1 December 2022

What can we learn from the 2022 European drought?

Dr Laura Zamboni

By Dr Laura Zamboni

What can we learn from the 2022 European drought?

The intense drought across Europe during the summer of 2022 had far reaching impacts on a variety of sectors including human health, energy, agriculture, and municipal water supply. It was exacerbated by many factors including poor water infrastructure and leakages, and it came at a time when food and energy prices were already high. This resulted in compounded social and economic impacts.

The European Commission estimates that drought across Europe causes losses amounting to EUR9 billion every year. Besides direct financial losses, drought reduces the natural carbon absorption abilities of the earth, which limits the effectiveness of “nature solutions” to mitigate climate change.

The recent droughts became predominant in the news by July 2022. However, precipitation has been consistently below average since December 2021. Throughout spring there was an Europe-wide lack of precipitation, and combined with the severe heatwaves during May and June, led to a severe drought in July. The consequences of this included soil dryness, vegetation stress, and low river flows at “warning levels”.

When rainfall eventually fell in mid August, it alleviated the situation only partially: dry soil can’t retain rainfall, which runs-off instead. Intense thunderstorms are particularly dangerous, causing flooding as the water cannot be absorbed by the overly dry earth.

Combined drought indicator - beginning of August 2022

Are droughts typical in Europe?

All most recent exceptional summertime droughts (1947–1948, 2015–2016, 2003–2004, 2015–2016, and 2018–2020) have all started in spring, primarily as a result of compound effects of low precipitation and high temperatures, which was the case again this past summer.

In most cases, summertime dry conditions resolve during the following winter and spring seasons due to the significant contribution of direct precipitation and snowmelt. However, as our climate increases in volatility, we cannot count on this annual reset. Therefore, business owners must be aware of the impact changing climate risk, such as drought, can have on their assets, making it imperative that they plan and adapt accordingly.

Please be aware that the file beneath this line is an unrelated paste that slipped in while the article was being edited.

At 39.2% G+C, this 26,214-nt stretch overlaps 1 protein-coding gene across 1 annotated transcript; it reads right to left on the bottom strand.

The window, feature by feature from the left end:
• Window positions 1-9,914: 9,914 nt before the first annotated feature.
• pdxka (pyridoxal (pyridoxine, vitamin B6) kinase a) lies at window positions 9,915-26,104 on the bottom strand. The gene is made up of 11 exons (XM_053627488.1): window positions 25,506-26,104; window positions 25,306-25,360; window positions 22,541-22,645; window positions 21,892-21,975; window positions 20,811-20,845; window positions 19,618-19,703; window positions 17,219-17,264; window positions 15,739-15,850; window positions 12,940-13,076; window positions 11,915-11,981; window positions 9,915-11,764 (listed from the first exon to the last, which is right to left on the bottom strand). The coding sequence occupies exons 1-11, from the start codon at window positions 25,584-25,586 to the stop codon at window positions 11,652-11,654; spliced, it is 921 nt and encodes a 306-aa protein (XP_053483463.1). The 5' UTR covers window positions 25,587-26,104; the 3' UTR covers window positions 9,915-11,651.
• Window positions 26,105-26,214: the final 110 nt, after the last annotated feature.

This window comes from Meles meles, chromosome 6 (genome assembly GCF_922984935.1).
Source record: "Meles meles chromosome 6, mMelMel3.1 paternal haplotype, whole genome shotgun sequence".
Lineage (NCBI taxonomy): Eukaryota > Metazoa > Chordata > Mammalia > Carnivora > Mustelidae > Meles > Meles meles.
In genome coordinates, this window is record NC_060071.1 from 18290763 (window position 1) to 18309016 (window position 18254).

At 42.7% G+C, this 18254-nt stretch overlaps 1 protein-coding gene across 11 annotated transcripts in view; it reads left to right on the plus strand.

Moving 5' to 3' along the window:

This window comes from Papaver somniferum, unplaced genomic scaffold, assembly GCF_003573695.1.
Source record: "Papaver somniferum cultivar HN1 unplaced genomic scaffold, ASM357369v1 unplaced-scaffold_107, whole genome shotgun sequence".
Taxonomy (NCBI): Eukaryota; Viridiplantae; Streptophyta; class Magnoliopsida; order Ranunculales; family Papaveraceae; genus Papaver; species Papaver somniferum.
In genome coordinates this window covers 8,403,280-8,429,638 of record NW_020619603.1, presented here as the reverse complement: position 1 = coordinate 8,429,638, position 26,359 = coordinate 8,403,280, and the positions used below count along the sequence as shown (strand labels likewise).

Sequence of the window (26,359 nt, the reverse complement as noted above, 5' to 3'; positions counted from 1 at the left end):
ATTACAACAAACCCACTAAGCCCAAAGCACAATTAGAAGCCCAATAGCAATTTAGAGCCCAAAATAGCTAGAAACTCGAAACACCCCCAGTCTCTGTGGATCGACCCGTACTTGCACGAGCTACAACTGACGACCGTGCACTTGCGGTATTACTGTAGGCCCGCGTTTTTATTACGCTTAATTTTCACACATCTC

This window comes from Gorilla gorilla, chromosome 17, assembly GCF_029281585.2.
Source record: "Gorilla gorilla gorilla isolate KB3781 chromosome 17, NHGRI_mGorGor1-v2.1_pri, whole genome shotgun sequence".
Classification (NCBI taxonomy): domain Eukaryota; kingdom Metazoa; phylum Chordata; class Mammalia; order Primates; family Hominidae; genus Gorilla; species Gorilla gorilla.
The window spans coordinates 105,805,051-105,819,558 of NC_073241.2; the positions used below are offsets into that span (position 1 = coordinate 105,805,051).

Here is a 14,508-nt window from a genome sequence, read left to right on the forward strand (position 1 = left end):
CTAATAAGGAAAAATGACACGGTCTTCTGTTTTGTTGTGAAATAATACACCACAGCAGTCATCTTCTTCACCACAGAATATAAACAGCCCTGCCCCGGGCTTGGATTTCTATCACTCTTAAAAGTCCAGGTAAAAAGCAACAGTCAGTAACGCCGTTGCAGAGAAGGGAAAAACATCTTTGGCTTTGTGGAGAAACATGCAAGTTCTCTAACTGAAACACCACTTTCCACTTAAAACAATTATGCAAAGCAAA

How is drought being affected by climate change?

Although this combination of low precipitation and high temperature is typical in Europe, the intensity of this past summer ranks amongst the highest since 1950. In fact, the European Union’s environmental program assessed summer 2022 to be “the hottest on record”. Reduced soil and surface moisture have been made 5-20 times more likely by climate change.

The probability of co-occurring droughts and heatwaves has increased in recent years across Europe, as it will do in many other regions if warming is allowed to continue. The evening-out of the temperature differences between Europe and northern latitudes, which is a signature of climate change, increases the tendency toward atmospheric blocking. In other words, this summer event is expected to become more frequent.

Additionally, with climate change the atmosphere becomes “thirsty”: via evapotranspiration. It sucks water from ecosystems because warmer air can hold more moisture, as described by the Clausius- Claperyon relationship.

Both these effects are relevant across Europe. In central and northern Europe the effect of the evening-out of temperature differences is to increase precipitation levels. It leaves the Mediterranean and Western Europe with less opportunities for rainfall: a well established drying trend, with severe agricultural and ecological impacts, is projected to the region. Even in the most optimistic climate scenarios (Paris-aligned), when global temperatures would not rise beyond 2°C by 2100, this will cause a significant impact. This will of course be even more frequent and intense in higher emissions scenarios.

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What does drought risk mean for businesses?

Decision-makers need to understand how our changing climate will impact the assets they own, manage and rely on. Cervest’s climate intelligence product EarthScan™ provides asset-level insight across multiple climate hazards including drought, heatwaves, and flooding. EarthScan users can select the drought risk category to drill-down into the likelihood of drought at the asset and portfolio level, between 1970 to 2100 in five-year time steps.

With this insight, Sustainability and ESG leaders can make informed decisions and adaptation plans to protect their assets from drought and other climate hazards, create robust risk adaptation plans and therefore reduce the impact on business operations, health and safety.

For more insights about our changing climate from Cervest’s subject matter experts, visit our Climate Intelligence Academy.

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